Rented content is restricted to only being stored in a single place at any given time. Unlike purchased content, which is synchronized from your main iTunes library onto your iPod, iPhone, or Apple TV, and can easily be in several places at once, rented content must be moved from your iTunes library to whichever device you want to use it on. If you decide later that you want it on a different device, you must move it back to your iTunes library, and then move it back out to the new device. To make matters even more complicated, you have to actually be connected to the iTunes Store and logged in using the account that was used to rent the content in question.
- No specific facility is provided for moving a rental from one iTunes library to another. Copying the file between libraries manually will not work, as the authorization keys will not be updated—the resulting video will import into the secondary iTunes library, but will not play regardless of computer authorization. The only way to accomplish transferring content to another iTunes library seems to be via an iPod or iPhone - a much more convoluted process than should be necessary.
- In terms of iPod support, iTunes rented content is presently only supported on the current model iPods—the iPod classic, iPod nano (video), iPod touch and iPhone. Rented content cannot be transferred to or viewed on a fifth-generation iPod.
- Supported iPod models and the Apple TV must be running recent firmware versions. The Apple TV requires the major 2.0 update, while the iPod classic and iPod nano require v1.1 firmware, and the iPod touch and iPhone require v1.1.3 firmware. The $20 application package for the iPod touch is not required to enable rental support.
- Content rented on the Apple TV 2.0 interface can only be stored and viewed on that specific Apple TV. It cannot be transferred back to your iTunes library, or transferred to a different Apple TV device.
- High-Definition content can only be rented from the Apple TV 2.0 interface. It is not available via the iTunes application itself.
Thursday, February 14, 2008
But follow the table of books snaking off to the right, and you'll come face-to-face with Borders' newest retail strategy: a digital center where you can download music or books, burn CDs, research family histories, print pictures and order leather-bound books crammed with family photos - with help from clerks who know how to do those sorts of things and won't embarrass you if you don't.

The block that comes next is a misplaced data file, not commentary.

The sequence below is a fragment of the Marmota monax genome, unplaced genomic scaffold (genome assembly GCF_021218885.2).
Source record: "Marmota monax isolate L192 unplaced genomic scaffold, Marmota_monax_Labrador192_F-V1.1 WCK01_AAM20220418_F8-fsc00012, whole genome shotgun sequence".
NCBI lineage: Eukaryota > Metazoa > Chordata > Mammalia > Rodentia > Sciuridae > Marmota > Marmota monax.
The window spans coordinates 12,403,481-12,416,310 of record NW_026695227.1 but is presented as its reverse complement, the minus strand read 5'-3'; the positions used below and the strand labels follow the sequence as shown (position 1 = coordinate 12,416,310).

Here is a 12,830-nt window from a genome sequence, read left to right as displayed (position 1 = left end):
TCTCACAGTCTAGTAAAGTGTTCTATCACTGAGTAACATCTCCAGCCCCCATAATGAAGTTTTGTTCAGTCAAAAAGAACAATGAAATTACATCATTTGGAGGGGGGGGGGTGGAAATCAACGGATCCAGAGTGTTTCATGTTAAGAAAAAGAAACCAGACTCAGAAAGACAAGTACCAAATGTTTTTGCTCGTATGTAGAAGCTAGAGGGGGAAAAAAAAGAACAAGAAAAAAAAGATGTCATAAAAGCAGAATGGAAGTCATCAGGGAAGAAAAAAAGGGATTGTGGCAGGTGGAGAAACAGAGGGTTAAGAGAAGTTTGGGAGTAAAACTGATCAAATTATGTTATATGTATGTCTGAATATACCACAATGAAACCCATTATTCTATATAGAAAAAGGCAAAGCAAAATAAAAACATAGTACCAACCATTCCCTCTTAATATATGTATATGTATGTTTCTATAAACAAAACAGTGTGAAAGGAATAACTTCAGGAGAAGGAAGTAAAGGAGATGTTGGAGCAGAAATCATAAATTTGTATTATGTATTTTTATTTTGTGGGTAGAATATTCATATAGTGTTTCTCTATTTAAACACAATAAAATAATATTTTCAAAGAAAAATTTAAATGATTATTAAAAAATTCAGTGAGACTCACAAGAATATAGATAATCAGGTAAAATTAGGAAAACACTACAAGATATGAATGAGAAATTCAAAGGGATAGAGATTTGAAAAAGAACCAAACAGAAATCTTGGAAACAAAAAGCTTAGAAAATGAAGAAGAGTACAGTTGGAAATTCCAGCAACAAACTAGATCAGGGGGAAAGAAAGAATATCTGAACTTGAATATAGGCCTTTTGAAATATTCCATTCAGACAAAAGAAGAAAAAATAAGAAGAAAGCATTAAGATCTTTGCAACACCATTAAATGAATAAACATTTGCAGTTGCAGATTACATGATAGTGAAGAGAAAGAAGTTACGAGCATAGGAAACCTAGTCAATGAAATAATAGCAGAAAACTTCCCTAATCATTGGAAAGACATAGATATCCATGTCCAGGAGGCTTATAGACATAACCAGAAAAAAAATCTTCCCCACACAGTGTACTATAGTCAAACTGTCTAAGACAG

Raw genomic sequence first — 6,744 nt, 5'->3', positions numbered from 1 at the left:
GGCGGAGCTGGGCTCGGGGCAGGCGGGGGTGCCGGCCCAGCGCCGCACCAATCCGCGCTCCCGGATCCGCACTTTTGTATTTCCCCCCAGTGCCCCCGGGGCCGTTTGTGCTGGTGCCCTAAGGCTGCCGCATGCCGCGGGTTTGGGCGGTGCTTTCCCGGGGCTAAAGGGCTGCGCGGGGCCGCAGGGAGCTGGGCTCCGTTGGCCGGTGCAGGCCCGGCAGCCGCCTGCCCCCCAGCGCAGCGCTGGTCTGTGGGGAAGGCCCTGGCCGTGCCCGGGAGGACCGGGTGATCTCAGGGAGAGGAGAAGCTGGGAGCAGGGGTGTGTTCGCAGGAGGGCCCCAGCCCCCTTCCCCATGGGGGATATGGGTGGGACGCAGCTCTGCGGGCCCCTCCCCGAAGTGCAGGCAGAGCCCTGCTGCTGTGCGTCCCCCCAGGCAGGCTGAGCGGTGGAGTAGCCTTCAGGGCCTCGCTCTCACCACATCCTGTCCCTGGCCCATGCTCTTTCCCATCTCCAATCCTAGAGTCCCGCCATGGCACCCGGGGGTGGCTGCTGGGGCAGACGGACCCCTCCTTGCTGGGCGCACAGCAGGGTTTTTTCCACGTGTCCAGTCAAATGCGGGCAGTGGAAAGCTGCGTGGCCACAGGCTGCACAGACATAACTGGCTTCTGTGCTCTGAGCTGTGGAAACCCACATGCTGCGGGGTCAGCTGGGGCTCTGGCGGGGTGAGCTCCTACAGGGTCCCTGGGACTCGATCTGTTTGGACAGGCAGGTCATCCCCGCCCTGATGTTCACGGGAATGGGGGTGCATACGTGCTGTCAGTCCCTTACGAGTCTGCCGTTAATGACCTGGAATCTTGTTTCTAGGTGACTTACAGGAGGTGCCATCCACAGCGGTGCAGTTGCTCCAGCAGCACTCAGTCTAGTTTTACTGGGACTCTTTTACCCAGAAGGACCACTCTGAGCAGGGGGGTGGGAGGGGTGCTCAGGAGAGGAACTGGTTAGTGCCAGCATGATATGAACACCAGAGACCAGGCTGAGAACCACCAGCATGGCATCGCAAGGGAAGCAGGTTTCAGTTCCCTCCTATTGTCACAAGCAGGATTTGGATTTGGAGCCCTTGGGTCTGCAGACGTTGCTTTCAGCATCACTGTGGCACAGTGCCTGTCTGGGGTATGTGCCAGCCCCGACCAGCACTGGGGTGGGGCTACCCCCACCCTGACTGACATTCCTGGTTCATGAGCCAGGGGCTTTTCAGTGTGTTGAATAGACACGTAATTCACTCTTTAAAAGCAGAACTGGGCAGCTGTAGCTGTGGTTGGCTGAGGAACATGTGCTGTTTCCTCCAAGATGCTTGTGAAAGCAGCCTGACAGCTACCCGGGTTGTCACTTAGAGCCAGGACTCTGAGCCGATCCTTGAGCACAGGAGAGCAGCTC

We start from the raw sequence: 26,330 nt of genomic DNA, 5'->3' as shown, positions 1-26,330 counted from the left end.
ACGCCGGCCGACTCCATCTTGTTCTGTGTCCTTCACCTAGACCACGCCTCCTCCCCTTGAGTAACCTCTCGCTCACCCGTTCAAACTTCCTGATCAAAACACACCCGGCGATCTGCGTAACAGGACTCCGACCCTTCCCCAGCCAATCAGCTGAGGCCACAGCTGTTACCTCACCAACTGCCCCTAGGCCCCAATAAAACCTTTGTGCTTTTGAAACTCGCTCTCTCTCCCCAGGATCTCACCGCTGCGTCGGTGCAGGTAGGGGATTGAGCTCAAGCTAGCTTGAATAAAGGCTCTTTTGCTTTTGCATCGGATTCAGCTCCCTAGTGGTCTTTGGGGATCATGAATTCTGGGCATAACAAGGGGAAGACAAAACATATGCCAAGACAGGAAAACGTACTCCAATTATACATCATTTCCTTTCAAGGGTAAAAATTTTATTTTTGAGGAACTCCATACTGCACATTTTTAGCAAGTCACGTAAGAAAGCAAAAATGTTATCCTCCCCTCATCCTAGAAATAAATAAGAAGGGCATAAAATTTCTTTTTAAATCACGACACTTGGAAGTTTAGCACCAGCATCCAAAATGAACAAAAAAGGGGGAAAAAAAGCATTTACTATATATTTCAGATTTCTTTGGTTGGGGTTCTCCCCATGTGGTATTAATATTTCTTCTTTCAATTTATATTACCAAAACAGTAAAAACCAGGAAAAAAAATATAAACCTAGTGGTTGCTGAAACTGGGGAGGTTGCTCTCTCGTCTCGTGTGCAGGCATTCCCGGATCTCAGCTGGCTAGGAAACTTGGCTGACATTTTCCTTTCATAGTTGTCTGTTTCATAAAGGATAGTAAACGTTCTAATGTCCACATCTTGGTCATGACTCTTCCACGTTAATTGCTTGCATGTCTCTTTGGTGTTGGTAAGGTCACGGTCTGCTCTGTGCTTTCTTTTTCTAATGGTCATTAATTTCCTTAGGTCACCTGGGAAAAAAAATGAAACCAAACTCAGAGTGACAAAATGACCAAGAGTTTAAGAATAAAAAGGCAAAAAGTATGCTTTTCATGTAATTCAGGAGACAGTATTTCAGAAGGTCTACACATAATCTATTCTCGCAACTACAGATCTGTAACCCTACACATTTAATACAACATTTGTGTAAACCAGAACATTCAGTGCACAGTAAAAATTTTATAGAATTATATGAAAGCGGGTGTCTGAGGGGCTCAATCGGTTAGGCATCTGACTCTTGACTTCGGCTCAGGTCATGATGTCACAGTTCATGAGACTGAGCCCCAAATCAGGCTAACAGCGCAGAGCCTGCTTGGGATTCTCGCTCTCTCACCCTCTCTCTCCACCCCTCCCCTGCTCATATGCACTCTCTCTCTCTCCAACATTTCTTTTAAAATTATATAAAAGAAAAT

Borders, the nation's second-largest bookstore chain, hopes to reverse years of sluggish sales by reinventing itself as a hub for knowledge, entertainment and digital downloading. Exhibit A is the new store that will open to the public here Thursday - the first of 14 that Borders plans to unveil this year. Borders' plans underscore the anxiety in the bookstore industry, which has been hurt by the growing footprint of online-only sellers.
Overlay.tv allows on-video ads from iTunes, more
Hoping to create a new way for even amateur video providers to make money, Overlay.TV says it has developed a new platform that can integrate ads into the content itself in an unintrusive way. The self-title service takes Flash-based videos from many common video sites (including MySpace and YouTube) and lets users create clickable areas in a video that tie into related ads; ads can be as subtle as links hovering over products that are already part of the video or as conspicuous as normal ads, Overlay.TV says. The resulting videos can then be embedded anywhere that accepts normal HTML code such as blogs or social networking sites.
Importantly, the service does not require the major content deals that are often needed with other sites. Overlay.TV has already established its own affiliate networks that includes roughly 600 significant advertisers who will provide click-through revenues; this involves direct links to Apple's iTunes Store for songs and videos as well as more conventional purchases from Amazon and Wal-Mart. The feature is also said to be less intrusive as viewers are not forced to view the ads. Overlay.TV is live today and is free to use.
Publishers File Suit Against MediaNet
everal members of the National Music Publishers’ Association have filed a class action lawsuit against MediaNet seeking damages, a declaratory judgment and injunctive relief "to put an end to MediaNet's willful and ongoing copyright infringement". MediaNet delivers the downloads and tech that powers online stores for Yahoo!, HMV and others. Publisher plaintiffs include Sony/ATV, Peer International, Frank Music and MPL.
The suit argues that MediaNet was originally covered under a 2001 agreement when it was owned by record labels, the company has refused to enter into a new agreement since 2005 when it was bought by private equity firm Baker Capital in 2005.
AirSpun, Inc. Launches Social Music Discovery and Music Video Features to Help Fans Connect with Top Indie Bands